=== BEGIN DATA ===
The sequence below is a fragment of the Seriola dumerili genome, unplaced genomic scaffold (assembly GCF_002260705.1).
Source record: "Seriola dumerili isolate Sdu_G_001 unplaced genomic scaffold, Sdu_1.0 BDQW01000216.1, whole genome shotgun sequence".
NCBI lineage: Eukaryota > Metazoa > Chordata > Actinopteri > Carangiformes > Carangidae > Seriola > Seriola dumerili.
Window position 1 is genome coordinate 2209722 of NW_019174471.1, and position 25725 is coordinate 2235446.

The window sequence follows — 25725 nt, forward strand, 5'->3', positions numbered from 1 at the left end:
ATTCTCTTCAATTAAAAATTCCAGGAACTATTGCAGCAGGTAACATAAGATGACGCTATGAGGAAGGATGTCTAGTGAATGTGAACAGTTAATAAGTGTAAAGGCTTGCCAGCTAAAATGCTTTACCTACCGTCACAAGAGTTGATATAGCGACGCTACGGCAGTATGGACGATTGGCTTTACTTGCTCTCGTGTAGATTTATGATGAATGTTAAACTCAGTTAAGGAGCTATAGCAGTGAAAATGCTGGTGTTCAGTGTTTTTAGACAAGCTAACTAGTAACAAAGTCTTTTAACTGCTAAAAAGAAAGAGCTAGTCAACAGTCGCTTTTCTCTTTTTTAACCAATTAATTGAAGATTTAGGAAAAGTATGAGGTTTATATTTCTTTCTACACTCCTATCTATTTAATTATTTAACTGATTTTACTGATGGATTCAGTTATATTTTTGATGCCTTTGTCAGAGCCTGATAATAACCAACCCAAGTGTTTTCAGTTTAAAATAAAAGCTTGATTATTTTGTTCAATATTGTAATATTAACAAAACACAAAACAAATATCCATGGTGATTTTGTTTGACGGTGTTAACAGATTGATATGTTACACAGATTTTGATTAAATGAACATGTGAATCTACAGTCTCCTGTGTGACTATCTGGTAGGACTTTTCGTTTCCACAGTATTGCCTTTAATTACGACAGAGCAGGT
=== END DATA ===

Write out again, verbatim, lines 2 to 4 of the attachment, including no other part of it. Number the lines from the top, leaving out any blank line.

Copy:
Source record: "Seriola dumerili isolate Sdu_G_001 unplaced genomic scaffold, Sdu_1.0 BDQW01000216.1, whole genome shotgun sequence".
NCBI lineage: Eukaryota > Metazoa > Chordata > Actinopteri > Carangiformes > Carangidae > Seriola > Seriola dumerili.
Window position 1 is genome coordinate 2209722 of NW_019174471.1, and position 25725 is coordinate 2235446.